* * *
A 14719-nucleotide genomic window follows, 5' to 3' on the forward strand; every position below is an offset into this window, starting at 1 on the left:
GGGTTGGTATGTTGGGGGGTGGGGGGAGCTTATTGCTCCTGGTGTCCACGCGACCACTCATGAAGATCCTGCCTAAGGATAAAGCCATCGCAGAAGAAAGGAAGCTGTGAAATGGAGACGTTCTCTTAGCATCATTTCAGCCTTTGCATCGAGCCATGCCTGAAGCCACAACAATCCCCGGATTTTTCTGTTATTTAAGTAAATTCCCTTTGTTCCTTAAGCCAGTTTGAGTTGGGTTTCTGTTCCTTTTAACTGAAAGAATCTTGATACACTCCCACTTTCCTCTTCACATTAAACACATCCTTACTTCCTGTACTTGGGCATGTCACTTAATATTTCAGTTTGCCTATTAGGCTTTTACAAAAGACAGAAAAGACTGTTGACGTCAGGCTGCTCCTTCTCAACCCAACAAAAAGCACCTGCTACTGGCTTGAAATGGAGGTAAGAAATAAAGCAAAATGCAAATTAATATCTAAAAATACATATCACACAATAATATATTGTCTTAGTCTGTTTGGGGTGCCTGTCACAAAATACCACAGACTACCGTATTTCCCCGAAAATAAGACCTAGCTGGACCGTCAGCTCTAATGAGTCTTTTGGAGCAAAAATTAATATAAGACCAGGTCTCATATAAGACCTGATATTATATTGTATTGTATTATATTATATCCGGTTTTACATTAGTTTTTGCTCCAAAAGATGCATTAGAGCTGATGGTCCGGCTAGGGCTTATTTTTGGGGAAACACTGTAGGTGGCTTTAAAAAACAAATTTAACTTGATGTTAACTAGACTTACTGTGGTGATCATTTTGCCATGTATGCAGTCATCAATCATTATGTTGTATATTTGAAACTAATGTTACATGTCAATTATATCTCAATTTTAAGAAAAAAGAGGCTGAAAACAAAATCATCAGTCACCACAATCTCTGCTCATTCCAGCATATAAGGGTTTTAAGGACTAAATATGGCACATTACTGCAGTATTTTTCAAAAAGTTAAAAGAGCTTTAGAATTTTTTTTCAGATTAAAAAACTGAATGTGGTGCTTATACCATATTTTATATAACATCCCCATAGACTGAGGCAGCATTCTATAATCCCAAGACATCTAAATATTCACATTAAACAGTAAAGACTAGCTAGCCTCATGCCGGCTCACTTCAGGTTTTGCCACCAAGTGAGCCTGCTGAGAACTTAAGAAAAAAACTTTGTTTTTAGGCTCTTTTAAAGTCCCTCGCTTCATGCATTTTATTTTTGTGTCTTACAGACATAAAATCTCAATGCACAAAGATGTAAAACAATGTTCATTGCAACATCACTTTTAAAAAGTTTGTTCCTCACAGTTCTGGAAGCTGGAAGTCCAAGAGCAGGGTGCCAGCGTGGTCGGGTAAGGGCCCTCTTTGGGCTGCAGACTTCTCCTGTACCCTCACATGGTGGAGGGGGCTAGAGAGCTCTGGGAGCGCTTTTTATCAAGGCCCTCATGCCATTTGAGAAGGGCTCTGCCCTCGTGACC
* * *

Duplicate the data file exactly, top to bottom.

A 14719-nucleotide genomic window follows, 5' to 3' on the forward strand; every position below is an offset into this window, starting at 1 on the left:
GGGTTGGTATGTTGGGGGGTGGGGGGAGCTTATTGCTCCTGGTGTCCACGCGACCACTCATGAAGATCCTGCCTAAGGATAAAGCCATCGCAGAAGAAAGGAAGCTGTGAAATGGAGACGTTCTCTTAGCATCATTTCAGCCTTTGCATCGAGCCATGCCTGAAGCCACAACAATCCCCGGATTTTTCTGTTATTTAAGTAAATTCCCTTTGTTCCTTAAGCCAGTTTGAGTTGGGTTTCTGTTCCTTTTAACTGAAAGAATCTTGATACACTCCCACTTTCCTCTTCACATTAAACACATCCTTACTTCCTGTACTTGGGCATGTCACTTAATATTTCAGTTTGCCTATTAGGCTTTTACAAAAGACAGAAAAGACTGTTGACGTCAGGCTGCTCCTTCTCAACCCAACAAAAAGCACCTGCTACTGGCTTGAAATGGAGGTAAGAAATAAAGCAAAATGCAAATTAATATCTAAAAATACATATCACACAATAATATATTGTCTTAGTCTGTTTGGGGTGCCTGTCACAAAATACCACAGACTACCGTATTTCCCCGAAAATAAGACCTAGCTGGACCGTCAGCTCTAATGAGTCTTTTGGAGCAAAAATTAATATAAGACCAGGTCTCATATAAGACCTGATATTATATTGTATTGTATTATATTATATCCGGTTTTACATTAGTTTTTGCTCCAAAAGATGCATTAGAGCTGATGGTCCGGCTAGGGCTTATTTTTGGGGAAACACTGTAGGTGGCTTTAAAAAACAAATTTAACTTGATGTTAACTAGACTTACTGTGGTGATCATTTTGCCATGTATGCAGTCATCAATCATTATGTTGTATATTTGAAACTAATGTTACATGTCAATTATATCTCAATTTTAAGAAAAAAGAGGCTGAAAACAAAATCATCAGTCACCACAATCTCTGCTCATTCCAGCATATAAGGGTTTTAAGGACTAAATATGGCACATTACTGCAGTATTTTTCAAAAAGTTAAAAGAGCTTTAGAATTTTTTTTCAGATTAAAAAACTGAATGTGGTGCTTATACCATATTTTATATAACATCCCCATAGACTGAGGCAGCATTCTATAATCCCAAGACATCTAAATATTCACATTAAACAGTAAAGACTAGCTAGCCTCATGCCGGCTCACTTCAGGTTTTGCCACCAAGTGAGCCTGCTGAGAACTTAAGAAAAAAACTTTGTTTTTAGGCTCTTTTAAAGTCCCTCGCTTCATGCATTTTATTTTTGTGTCTTACAGACATAAAATCTCAATGCACAAAGATGTAAAACAATGTTCATTGCAACATCACTTTTAAAAAGTTTGTTCCTCACAGTTCTGGAAGCTGGAAGTCCAAGAGCAGGGTGCCAGCGTGGTCGGGTAAGGGCCCTCTTTGGGCTGCAGACTTCTCCTGTACCCTCACATGGTGGAGGGGGCTAGAGAGCTCTGGGAGCGCTTTTTATCAAGGCCCTCATGCCATTTGAGAAGGGCTCTGCCCTCGTGACC